He said that he “really wished” he had come to terms with his sexual orientation earlier, “so I could have worked against [the Federal Marriage Amendment]” and “reached out to the gay community in the way I reached out to African Americans.”

Mehlman was for years a target of outing by DC-based gay activist and blogACTIVE blogger Mike Rogers – who talks about his efforts to get media attention on RawStory. Rogers figures prominently in the Kirby Dick -directed 2009 documentary “Outrage,” which had a theatrical run before airing on HBO. The documentary is up for an Emmy award this Sunday.

In his interview with Ambinder, Mehlman

“admits to having mislead several people who asked him [about his sexuality] directly. He said that he plans to be an advocate for gay rights within the GOP, that he remains proud to be a Republican, and that his political identity is not defined by any one issue.

“What I will try to do is to persuade people, when I have conversations with them, that it is consistent with our party’s philosophy, whether it’s the principle of individual freedom, or limited government, or encouraging adults who love each other and who want to make a lifelong committment to each other to get married.”

“I hope that we, as a party, would welcome gay and lesbian supporters. I also think there needs to be, in the gay community, robust and bipartisan support [for] marriage rights.”

Log Cabin Republicans Executive Director R Clarke Cooper

Log Cabin Republicans Executive Director R Clarke Cooper

R. Clarke Cooper, the new executive director of the national Log Cabin Republicans, told me he welcomes the news.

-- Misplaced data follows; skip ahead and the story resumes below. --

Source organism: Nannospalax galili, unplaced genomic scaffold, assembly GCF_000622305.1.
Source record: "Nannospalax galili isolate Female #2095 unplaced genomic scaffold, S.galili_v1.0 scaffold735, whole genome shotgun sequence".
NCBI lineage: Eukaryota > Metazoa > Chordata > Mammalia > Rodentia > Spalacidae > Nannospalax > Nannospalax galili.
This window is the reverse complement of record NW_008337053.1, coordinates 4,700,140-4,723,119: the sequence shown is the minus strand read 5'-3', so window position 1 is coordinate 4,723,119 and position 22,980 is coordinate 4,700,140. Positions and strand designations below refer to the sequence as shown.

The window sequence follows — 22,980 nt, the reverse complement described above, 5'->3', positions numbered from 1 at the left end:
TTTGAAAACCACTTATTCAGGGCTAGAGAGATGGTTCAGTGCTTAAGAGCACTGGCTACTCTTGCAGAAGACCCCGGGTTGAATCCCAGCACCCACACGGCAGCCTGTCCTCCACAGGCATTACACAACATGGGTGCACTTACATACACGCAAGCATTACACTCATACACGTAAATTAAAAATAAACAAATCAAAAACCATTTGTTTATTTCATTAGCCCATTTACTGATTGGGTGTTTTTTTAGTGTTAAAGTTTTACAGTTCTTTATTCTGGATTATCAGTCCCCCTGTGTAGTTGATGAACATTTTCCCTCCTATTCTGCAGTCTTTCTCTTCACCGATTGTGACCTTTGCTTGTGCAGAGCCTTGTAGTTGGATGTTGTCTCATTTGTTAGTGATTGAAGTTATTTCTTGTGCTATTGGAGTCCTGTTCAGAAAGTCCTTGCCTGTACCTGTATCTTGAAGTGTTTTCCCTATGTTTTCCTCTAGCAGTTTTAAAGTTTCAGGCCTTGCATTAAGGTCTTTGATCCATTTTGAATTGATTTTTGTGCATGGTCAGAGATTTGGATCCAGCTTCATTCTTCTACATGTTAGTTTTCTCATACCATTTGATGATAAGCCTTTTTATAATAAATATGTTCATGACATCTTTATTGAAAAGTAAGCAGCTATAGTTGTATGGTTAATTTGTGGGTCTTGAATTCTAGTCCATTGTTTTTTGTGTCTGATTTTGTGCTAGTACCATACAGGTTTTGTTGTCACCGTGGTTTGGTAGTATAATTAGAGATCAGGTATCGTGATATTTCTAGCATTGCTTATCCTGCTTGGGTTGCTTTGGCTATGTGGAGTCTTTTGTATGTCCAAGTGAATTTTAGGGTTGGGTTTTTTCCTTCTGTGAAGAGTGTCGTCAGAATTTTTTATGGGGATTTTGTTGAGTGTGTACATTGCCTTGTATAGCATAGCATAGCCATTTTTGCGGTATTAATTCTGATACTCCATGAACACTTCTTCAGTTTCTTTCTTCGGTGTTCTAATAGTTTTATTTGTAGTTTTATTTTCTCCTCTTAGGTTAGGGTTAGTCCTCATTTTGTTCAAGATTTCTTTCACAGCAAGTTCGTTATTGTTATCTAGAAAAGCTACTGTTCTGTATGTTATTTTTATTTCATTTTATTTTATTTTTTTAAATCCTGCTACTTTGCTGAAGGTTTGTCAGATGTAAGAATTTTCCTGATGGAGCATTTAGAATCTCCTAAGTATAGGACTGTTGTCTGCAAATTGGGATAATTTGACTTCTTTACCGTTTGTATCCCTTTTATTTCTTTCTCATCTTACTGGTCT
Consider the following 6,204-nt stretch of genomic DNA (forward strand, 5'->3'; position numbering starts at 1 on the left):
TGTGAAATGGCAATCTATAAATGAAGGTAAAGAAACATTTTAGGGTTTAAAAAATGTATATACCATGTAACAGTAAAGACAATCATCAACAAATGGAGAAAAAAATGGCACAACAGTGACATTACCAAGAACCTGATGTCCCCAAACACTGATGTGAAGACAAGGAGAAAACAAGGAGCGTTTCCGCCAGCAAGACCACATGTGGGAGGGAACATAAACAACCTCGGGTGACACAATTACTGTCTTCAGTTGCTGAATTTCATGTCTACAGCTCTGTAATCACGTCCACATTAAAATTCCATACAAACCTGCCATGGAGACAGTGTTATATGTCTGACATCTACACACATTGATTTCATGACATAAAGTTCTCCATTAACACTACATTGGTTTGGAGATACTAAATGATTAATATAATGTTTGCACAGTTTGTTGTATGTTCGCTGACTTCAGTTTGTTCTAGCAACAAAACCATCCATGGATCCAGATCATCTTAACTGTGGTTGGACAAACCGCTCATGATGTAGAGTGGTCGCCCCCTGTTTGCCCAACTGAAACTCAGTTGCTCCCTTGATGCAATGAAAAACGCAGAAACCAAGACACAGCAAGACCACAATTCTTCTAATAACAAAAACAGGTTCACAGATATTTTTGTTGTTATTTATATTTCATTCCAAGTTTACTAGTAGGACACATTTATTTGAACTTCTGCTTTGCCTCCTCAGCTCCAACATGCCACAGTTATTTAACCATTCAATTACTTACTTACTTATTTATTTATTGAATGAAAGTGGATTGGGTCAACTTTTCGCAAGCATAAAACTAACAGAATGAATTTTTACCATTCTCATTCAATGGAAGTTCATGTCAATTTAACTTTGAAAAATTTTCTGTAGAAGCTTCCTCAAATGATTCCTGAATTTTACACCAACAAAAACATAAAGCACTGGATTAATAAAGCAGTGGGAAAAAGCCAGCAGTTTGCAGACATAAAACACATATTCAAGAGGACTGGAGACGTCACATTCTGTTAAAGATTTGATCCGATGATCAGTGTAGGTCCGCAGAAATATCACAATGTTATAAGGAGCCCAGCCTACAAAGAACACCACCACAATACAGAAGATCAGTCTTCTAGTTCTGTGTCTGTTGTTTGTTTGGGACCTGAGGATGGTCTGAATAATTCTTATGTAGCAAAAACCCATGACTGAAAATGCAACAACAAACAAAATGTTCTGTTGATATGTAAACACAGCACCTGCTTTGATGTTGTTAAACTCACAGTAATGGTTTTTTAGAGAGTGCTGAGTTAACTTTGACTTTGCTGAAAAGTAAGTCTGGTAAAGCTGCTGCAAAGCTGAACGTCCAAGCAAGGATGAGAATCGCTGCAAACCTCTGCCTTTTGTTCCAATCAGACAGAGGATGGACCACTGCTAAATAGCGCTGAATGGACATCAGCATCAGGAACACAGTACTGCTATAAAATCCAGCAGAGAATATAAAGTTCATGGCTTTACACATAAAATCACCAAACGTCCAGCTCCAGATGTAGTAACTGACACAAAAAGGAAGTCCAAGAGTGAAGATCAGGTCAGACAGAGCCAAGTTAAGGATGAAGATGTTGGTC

“Log Cabin Republicans is very supportive and appreciative of Ken’s coming out. Being gay and being conservative are not mutually exclusive. As a fellow Bush alumnus, I also look forward to Ken helping me and our colleagues build a stronger more inclusive Republican Party.”

AFER board president Chad Griffin – who was an executive producer on “Outrage” – is thrilled that Mehlman came out and told me that the GOP political strategist has been quietly helping AFER with their federal Prop 8 challenge for months.

“Ken over past several months has been a key strategic advisor to our team,” Griffin told me, regularly conferencing “non-stop for two months” with Griffin and Lance Black and others on communications and messaging from the moment the decision came down blocking cameras from the Prop 8 trial.

Griffin said Mehlman reached out first to AFER lawyer Ted Olson, who put

AFER's Chad Griffin and Ted Olson

AFER's Chad Griffin and Ted Olson

Mehlman in touch with Griffin via email. “I wouldn’t do this unless I felt very strongly that he would fight on our behalf. He didn’t just call up and say ‘I would like to lend my name.’ He reached out to Ted Olson many months ago.” And Mehlman is responsible for bringing Paul Singer on board to co-host the fundraiser at his house. Griffin said:

“Our job is to bring together and work together with people who don’t currently support our work. What we should do is welcome him with open arms and hope that many others follow him. And we shouldn’t underestimate that the youngest person in history to chair a major political party, a former senior Bush White House aide – that that person is openly gay and lending strategic advice and guidance and well as opening up his tremendous network of contacts – which is unparallel. We are very good at talking to ourselves. But it’s important that we take a step back and realize how significant this is to have someone advising us who knows how to win voters in the center and right.”

Griffin is very well aware of the consternation Mehlman’s coming out may cause among some LGBT activists over the 2004-2006 hey-day of antigay GOP activism. But he is philosophical and optimistic.

“That was then, this is now. There’s a long list of people who were against marriage equality – Democrats and Republicans. We are in a new age. I don’t care where people were in the past. If we are going to win equality, we have to welcome every single person to our side. That was a different time and place and today is today – we have to look forward. Ken is a tremendous asset to our efforts.”

August 26, 2010 at 7:30 am 221 comments